the British cruiser Glasgow was in ac
tion against a German warship prior to
the fight last Sunday evening In which
the Brtlsh cruisers Monmouth and Good
Mope were lost and the Glasgow and the
transport Otranto damaged. The Glasgow,
according to this message, entered Cor
onel Saturday and made repairs of in
juries caused by sheila. One of her
four smokestacks was destroyed, there
was a big hole in one of her sides and
her bulwarks were smashed. The cruiser
left Coronel Sunday.
The statement says:
“The admiralty now has received trust
worthy Information about the action on
the Chilean coast.
"During Sunday, November 1, the Good
Hope, Monmouth, and Glasgow came up
with the Scharnhorst, Gnelsenau, Lelp
slg and Dresden. Both squadrons were
steaming south in a strong wind and
considerable sea.
"The German squadron declined action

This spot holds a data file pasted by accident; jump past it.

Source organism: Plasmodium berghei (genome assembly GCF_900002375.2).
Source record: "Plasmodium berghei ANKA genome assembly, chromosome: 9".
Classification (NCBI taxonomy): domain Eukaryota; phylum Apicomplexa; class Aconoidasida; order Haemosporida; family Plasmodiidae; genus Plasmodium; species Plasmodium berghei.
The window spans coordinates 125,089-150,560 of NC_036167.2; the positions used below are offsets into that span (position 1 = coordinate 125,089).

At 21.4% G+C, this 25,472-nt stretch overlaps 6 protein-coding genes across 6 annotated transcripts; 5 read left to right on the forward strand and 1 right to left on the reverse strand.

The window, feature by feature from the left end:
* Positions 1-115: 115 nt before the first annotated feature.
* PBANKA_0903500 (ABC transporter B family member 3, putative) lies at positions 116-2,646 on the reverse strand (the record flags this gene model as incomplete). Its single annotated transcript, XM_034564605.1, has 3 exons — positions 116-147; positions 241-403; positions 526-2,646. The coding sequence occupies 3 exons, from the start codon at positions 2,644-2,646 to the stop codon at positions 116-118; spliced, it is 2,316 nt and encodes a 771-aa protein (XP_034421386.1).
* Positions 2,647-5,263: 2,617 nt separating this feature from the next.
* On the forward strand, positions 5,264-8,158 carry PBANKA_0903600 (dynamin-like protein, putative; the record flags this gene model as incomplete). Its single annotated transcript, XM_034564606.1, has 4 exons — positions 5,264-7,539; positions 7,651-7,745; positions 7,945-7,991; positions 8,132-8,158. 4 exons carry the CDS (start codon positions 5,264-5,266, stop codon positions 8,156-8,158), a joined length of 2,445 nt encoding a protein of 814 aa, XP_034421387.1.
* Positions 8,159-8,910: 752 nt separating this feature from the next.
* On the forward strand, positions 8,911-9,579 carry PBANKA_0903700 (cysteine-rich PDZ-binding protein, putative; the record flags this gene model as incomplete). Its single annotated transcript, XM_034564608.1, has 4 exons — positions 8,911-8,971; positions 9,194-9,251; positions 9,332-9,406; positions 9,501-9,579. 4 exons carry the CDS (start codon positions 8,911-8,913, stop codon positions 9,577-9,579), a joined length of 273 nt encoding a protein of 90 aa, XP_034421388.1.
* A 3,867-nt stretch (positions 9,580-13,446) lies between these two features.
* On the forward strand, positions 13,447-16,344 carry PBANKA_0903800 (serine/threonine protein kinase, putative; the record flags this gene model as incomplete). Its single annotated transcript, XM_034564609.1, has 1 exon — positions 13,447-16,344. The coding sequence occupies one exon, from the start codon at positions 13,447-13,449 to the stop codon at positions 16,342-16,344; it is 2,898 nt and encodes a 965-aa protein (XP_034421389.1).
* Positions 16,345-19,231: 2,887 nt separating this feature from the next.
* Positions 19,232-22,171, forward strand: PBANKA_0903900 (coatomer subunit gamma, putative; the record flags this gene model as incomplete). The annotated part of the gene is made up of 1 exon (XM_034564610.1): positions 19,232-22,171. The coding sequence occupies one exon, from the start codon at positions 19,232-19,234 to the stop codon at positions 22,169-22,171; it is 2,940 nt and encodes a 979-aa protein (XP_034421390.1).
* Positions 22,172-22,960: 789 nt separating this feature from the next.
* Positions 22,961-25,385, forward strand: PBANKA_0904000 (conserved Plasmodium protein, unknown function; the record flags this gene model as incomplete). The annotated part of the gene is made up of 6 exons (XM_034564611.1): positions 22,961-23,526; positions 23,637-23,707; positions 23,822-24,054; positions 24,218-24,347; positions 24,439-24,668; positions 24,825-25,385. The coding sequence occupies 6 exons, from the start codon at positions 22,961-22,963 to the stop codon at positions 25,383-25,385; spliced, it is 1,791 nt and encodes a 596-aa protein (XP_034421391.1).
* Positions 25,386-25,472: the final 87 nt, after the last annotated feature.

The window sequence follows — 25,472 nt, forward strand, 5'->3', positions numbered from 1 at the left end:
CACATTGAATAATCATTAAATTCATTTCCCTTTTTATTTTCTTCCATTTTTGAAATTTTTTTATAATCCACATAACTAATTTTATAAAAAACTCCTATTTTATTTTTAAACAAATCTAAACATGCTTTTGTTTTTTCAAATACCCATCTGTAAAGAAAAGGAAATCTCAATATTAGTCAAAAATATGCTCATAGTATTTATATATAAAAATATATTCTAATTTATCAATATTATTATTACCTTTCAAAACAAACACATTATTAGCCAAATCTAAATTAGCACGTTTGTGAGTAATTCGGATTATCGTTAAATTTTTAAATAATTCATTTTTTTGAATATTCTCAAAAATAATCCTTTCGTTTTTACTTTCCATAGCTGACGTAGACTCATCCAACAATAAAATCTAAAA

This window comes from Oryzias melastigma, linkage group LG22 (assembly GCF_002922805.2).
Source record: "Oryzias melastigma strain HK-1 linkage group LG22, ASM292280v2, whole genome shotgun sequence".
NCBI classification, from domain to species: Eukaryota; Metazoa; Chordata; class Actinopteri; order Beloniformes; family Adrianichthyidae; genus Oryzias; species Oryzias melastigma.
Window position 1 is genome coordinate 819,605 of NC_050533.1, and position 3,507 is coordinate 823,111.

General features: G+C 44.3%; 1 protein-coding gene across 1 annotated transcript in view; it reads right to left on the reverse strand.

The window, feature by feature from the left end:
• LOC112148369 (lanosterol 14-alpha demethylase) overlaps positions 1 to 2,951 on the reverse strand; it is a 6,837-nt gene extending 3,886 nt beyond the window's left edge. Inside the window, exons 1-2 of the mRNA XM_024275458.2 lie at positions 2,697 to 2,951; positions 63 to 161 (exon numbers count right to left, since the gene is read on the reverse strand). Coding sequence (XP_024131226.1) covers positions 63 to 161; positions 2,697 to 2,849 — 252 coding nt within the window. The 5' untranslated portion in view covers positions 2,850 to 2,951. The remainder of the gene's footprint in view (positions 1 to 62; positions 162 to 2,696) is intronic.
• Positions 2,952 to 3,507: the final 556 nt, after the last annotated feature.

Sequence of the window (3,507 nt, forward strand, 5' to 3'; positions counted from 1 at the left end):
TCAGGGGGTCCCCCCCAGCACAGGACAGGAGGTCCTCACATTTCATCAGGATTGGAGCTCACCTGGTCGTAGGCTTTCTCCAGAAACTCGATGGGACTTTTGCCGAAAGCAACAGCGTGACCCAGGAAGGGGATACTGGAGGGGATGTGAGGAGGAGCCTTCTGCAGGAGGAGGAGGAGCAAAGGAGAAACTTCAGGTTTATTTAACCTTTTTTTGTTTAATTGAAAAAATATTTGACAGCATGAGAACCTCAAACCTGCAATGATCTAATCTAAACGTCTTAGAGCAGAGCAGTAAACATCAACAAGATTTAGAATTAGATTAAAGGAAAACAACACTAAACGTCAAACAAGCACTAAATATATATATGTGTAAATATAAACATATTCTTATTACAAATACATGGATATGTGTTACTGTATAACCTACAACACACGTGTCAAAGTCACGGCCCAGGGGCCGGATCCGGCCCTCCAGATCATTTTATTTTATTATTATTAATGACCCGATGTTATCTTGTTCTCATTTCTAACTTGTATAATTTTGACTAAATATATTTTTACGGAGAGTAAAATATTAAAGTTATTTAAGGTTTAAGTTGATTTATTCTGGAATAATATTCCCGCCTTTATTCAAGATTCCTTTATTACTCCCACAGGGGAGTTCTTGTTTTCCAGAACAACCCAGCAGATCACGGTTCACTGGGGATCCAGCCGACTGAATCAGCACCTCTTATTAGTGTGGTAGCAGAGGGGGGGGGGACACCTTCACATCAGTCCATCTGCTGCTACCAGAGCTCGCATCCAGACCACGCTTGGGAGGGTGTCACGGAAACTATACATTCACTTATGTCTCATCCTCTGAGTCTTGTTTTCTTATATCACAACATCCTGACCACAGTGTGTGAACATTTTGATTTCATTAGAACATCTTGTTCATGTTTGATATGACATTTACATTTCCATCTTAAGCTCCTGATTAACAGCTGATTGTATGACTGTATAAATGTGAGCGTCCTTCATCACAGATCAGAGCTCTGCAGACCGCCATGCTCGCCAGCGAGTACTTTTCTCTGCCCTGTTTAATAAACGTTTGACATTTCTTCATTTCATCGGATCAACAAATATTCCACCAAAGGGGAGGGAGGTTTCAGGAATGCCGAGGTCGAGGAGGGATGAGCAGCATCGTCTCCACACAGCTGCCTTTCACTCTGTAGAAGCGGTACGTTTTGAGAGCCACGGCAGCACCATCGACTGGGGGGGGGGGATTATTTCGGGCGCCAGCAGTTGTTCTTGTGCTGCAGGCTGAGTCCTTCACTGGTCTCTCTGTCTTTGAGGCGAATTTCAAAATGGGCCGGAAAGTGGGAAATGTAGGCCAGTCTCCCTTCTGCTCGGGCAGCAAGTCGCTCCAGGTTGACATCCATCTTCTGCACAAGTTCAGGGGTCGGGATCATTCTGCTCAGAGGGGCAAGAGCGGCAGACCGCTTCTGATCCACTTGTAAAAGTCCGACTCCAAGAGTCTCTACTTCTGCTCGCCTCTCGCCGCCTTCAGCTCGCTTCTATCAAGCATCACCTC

until sunset, when the light gave It an
Important advantage. The action lasted an
hour.
"Early in the action both the Good Hope
and Monmouth took fire, but fought until
nearly dark, when a serious explosion oc
curred on the Good Hope and she foun
dered.
"The Monmouth hauled ofr at dark,
making water badly, and appeared unable
to steam away, she was accompanied by
the Glasgow, which meanwhile during the
whole action had fought the Leipzig and
Dresden.
"On the enemy again approaching the
wounded Monmouth, the Glasgow, which
also was under Are from on* of the ar
mored cruisers, drew ofT.
"The enemy then attacked the • Mon
mouth again, but with what result Is not
known. The Glasgow is not extensively
damaged and has few casualties.